Sunday, 16 June, 2002
Opt-In Spam Filtering?
A friend of mine ran a spam filtering idea past me last week: Rather than accept everything and then spend time filtering the trash from your inbox, why not create a list of people from whom you'll accept mail, and then block everybody else? The system he envisioned would still accept mail from non-approved senders, but put it in a separate folder for you to scan at your leisure. This has the benefit of ensuring that what ends up in your inbox is all good. He had a blocked senders list, of course, and also word filtering. Monday, Jeff Duntemann mentioned MailCircuit, which implements this "opt-in" type of mail filtering, in his web diary. Perhaps some people will find this kind of filtering useful. It seems like more work to me, though, or at least the same amount of work. The only thing it does is unclutter my inbox, but I still have to scan those other messages. I'm not interested in any anti-spam measure that requires more work on my part.
On Tuesday, osopinion.com ran this article by John Christie advocating what he calls "Reverse FIltering." His system, too, is an opt-in list. You set up a list of approved senders whose mail will always be accepted. Messages from non-approved senders will be bounced back, with a message describing how to get onto the approved list. That method typically would be to visit a web page and fill out an application of some sort—presumably an application that cannot easily be filled out by an automated system. This certainly would work, but it would block way too much legitimate mail. For example, if you give your email address to anybody, you'd better be sure to add those people to your approved senders list before they send a message. This includes friends and relatives, as well as web site signups that require email validation.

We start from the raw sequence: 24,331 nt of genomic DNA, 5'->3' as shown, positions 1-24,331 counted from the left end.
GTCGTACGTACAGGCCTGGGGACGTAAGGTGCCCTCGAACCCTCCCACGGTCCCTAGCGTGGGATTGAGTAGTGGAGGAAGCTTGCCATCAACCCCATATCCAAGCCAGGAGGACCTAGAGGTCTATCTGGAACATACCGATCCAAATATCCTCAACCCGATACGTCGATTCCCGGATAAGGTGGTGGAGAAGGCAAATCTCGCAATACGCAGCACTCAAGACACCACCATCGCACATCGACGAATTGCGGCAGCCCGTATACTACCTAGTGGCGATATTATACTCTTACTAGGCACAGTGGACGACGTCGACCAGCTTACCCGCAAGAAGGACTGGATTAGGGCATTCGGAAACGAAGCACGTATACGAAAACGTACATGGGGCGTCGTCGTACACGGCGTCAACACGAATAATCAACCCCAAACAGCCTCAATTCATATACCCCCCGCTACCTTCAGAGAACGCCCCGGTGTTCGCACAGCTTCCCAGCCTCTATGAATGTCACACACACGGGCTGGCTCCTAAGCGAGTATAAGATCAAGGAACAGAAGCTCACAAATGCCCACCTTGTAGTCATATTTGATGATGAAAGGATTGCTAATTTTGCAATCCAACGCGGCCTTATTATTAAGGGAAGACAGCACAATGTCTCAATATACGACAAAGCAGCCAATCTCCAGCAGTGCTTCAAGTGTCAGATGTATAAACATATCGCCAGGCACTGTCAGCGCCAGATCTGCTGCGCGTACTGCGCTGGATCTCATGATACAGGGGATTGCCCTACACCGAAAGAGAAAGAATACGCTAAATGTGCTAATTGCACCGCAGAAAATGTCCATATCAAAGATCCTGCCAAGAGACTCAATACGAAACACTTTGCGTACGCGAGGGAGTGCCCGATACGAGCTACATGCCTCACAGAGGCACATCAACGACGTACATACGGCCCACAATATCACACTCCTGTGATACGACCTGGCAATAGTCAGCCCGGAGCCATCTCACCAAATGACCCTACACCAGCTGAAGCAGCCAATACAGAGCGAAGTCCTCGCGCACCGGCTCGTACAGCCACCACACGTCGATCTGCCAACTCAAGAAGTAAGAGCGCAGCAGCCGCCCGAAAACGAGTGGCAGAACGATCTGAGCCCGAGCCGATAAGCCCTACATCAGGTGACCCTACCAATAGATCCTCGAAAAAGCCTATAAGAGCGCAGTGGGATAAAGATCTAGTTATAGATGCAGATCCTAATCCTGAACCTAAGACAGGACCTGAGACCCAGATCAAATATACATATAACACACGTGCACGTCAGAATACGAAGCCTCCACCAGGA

Others in the Talk Back Forum for the OS Opinion article have put forth variations on these opt-in systems. All of them suffer from one or more of the problems that I've already pointed out. Perhaps the most common mistake is relying on the "from" email address for filtering. That value just isn't reliable—it's ridiculously easy to put a bogus address there. The "Reply-to" and "Return-Path" addresses also are unreliable. It's impossible to write a reliable filter based on those addresses.
I'll say it again. The only reliable way to prevent spam from getting to your inbox is to prevent it from entering the SMTP mail system. Period. Once it's in the system, it's impossible to filter without also filtering some potentially legitimate messages. I have yet to see (and I've been looking!) any proposal for filtering spam that would be as unobtrusive or as effective as the system of trusted servers that I suggested in my May 15, 2001 entry. Is nobody giving this problem any serious thought? Are they all sitting on their hands waiting for legislators to come up with a solution, so they can then complain about how the new law is ineffective and overly burdensome? I'm very disappointed.